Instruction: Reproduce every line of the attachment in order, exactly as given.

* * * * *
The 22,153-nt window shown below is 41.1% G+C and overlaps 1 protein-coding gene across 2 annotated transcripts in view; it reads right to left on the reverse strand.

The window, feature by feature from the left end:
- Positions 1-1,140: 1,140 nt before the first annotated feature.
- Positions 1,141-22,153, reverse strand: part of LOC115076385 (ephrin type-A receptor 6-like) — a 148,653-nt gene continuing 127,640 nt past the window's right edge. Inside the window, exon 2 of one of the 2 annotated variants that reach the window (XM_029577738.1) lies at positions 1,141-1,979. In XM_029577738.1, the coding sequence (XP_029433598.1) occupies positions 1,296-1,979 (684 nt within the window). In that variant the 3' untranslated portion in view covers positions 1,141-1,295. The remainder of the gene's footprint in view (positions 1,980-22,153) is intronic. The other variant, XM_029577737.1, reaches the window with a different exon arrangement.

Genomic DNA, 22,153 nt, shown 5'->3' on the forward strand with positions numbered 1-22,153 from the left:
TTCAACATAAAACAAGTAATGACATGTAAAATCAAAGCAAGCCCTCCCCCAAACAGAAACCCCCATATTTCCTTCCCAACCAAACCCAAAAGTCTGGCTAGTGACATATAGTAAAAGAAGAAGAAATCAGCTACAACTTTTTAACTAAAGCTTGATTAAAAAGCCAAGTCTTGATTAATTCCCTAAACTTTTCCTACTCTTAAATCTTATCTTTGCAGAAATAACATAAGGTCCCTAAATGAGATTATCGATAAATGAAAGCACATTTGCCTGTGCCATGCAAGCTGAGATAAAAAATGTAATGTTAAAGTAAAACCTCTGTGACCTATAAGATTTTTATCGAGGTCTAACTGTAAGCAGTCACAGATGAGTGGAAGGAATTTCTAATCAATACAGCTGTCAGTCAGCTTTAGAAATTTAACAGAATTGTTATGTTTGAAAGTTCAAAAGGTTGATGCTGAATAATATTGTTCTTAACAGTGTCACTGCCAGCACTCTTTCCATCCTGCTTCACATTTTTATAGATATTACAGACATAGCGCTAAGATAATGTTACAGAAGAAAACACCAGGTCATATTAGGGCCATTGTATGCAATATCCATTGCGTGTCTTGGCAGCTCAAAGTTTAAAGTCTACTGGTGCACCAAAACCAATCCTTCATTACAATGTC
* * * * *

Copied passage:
The 22,153-nt window shown below is 41.1% G+C and overlaps 1 protein-coding gene across 2 annotated transcripts in view; it reads right to left on the reverse strand.

The window, feature by feature from the left end:
- Positions 1-1,140: 1,140 nt before the first annotated feature.
- Positions 1,141-22,153, reverse strand: part of LOC115076385 (ephrin type-A receptor 6-like) — a 148,653-nt gene continuing 127,640 nt past the window's right edge. Inside the window, exon 2 of one of the 2 annotated variants that reach the window (XM_029577738.1) lies at positions 1,141-1,979. In XM_029577738.1, the coding sequence (XP_029433598.1) occupies positions 1,296-1,979 (684 nt within the window). In that variant the 3' untranslated portion in view covers positions 1,141-1,295. The remainder of the gene's footprint in view (positions 1,980-22,153) is intronic. The other variant, XM_029577737.1, reaches the window with a different exon arrangement.

Genomic DNA, 22,153 nt, shown 5'->3' on the forward strand with positions numbered 1-22,153 from the left:
TTCAACATAAAACAAGTAATGACATGTAAAATCAAAGCAAGCCCTCCCCCAAACAGAAACCCCCATATTTCCTTCCCAACCAAACCCAAAAGTCTGGCTAGTGACATATAGTAAAAGAAGAAGAAATCAGCTACAACTTTTTAACTAAAGCTTGATTAAAAAGCCAAGTCTTGATTAATTCCCTAAACTTTTCCTACTCTTAAATCTTATCTTTGCAGAAATAACATAAGGTCCCTAAATGAGATTATCGATAAATGAAAGCACATTTGCCTGTGCCATGCAAGCTGAGATAAAAAATGTAATGTTAAAGTAAAACCTCTGTGACCTATAAGATTTTTATCGAGGTCTAACTGTAAGCAGTCACAGATGAGTGGAAGGAATTTCTAATCAATACAGCTGTCAGTCAGCTTTAGAAATTTAACAGAATTGTTATGTTTGAAAGTTCAAAAGGTTGATGCTGAATAATATTGTTCTTAACAGTGTCACTGCCAGCACTCTTTCCATCCTGCTTCACATTTTTATAGATATTACAGACATAGCGCTAAGATAATGTTACAGAAGAAAACACCAGGTCATATTAGGGCCATTGTATGCAATATCCATTGCGTGTCTTGGCAGCTCAAAGTTTAAAGTCTACTGGTGCACCAAAACCAATCCTTCATTACAATGTC